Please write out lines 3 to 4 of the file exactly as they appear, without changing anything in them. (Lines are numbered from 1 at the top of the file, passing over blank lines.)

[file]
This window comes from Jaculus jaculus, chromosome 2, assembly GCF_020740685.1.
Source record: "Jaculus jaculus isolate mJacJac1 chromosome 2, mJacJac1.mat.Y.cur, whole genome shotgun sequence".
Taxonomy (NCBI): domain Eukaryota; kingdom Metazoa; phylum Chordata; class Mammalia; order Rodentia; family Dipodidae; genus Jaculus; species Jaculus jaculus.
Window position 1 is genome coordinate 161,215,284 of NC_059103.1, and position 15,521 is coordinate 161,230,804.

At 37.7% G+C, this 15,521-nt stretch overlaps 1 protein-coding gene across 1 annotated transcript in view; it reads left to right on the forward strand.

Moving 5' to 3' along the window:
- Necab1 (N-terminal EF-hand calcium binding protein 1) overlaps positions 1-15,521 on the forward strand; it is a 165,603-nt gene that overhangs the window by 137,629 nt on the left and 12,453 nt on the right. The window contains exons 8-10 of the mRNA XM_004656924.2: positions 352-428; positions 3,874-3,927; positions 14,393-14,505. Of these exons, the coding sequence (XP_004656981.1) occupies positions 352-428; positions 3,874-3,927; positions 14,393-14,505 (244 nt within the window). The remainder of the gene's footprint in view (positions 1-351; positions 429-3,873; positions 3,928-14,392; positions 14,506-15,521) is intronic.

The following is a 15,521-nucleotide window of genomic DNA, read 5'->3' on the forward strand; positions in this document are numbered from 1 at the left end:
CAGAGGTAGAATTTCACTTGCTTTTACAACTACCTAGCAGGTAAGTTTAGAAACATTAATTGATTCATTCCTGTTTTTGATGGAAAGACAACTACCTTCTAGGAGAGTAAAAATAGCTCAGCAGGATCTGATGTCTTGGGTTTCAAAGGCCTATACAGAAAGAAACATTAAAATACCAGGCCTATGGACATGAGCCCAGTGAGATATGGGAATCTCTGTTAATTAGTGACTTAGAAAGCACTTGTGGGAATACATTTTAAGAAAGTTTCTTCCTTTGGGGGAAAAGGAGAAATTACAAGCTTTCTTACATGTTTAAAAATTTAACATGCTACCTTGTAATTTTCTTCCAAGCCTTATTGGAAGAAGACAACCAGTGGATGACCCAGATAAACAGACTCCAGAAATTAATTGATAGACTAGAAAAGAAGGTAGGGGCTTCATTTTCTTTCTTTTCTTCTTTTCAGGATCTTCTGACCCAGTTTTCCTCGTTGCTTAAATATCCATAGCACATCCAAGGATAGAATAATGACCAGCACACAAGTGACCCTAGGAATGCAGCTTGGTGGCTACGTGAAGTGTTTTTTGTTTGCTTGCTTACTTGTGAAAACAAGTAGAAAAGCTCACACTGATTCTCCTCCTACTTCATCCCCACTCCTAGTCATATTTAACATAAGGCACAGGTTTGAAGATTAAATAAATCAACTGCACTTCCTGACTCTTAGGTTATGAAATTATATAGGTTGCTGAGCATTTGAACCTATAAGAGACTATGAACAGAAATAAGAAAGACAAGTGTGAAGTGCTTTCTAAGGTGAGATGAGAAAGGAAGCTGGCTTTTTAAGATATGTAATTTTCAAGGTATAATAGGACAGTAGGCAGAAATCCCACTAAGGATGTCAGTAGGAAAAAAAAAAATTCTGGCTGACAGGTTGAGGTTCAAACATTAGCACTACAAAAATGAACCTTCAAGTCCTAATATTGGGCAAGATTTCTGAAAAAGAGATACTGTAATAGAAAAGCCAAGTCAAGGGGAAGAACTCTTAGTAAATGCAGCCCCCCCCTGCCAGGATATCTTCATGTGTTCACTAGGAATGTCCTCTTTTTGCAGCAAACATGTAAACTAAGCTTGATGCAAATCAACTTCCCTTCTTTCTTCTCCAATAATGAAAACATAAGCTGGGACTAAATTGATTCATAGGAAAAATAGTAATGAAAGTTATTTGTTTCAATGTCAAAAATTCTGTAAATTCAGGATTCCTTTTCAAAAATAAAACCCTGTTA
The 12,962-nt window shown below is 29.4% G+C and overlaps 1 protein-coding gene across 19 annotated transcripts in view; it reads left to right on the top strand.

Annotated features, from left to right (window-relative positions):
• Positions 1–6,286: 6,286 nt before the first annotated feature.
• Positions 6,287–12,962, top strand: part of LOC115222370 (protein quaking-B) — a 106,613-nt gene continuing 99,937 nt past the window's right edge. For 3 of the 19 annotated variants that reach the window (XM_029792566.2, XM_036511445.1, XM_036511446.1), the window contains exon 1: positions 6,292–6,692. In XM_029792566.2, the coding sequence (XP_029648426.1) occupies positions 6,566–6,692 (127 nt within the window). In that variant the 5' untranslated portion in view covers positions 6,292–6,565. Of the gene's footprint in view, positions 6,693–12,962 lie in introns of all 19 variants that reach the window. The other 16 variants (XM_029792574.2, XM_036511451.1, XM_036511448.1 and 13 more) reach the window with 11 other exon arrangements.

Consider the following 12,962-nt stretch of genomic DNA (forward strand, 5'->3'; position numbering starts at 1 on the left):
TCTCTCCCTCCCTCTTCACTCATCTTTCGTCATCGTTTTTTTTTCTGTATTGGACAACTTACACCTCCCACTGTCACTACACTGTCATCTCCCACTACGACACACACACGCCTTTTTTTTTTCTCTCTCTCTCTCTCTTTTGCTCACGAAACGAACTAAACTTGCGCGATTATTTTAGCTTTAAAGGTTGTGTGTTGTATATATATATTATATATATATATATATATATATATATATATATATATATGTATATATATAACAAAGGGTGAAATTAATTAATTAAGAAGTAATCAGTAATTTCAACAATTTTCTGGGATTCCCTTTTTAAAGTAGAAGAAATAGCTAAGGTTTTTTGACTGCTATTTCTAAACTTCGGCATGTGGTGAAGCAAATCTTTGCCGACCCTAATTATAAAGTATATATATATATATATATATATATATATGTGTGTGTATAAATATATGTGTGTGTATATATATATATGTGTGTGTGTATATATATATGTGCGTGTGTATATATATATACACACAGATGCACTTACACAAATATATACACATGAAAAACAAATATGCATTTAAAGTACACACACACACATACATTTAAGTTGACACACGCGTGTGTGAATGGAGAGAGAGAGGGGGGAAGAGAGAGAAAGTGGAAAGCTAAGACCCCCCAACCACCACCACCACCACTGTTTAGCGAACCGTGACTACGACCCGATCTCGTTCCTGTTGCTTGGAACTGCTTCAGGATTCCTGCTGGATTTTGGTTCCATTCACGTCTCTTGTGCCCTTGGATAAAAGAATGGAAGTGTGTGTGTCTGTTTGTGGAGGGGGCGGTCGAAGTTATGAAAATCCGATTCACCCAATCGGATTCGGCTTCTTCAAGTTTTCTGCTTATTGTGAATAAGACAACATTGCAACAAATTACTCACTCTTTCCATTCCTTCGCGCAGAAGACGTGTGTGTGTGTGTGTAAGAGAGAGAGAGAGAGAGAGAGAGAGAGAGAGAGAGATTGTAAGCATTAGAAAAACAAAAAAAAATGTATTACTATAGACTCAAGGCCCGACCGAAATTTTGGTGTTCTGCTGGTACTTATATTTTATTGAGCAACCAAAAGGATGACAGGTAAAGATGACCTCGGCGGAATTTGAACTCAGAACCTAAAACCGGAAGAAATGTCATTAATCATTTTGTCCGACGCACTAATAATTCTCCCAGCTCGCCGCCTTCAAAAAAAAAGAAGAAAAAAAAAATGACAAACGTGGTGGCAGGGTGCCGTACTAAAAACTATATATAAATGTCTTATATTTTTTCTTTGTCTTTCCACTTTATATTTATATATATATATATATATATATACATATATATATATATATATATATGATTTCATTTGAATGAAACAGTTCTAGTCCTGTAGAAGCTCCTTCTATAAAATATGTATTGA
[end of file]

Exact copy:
Taxonomy (NCBI): domain Eukaryota; kingdom Metazoa; phylum Chordata; class Mammalia; order Rodentia; family Dipodidae; genus Jaculus; species Jaculus jaculus.
Window position 1 is genome coordinate 161,215,284 of NC_059103.1, and position 15,521 is coordinate 161,230,804.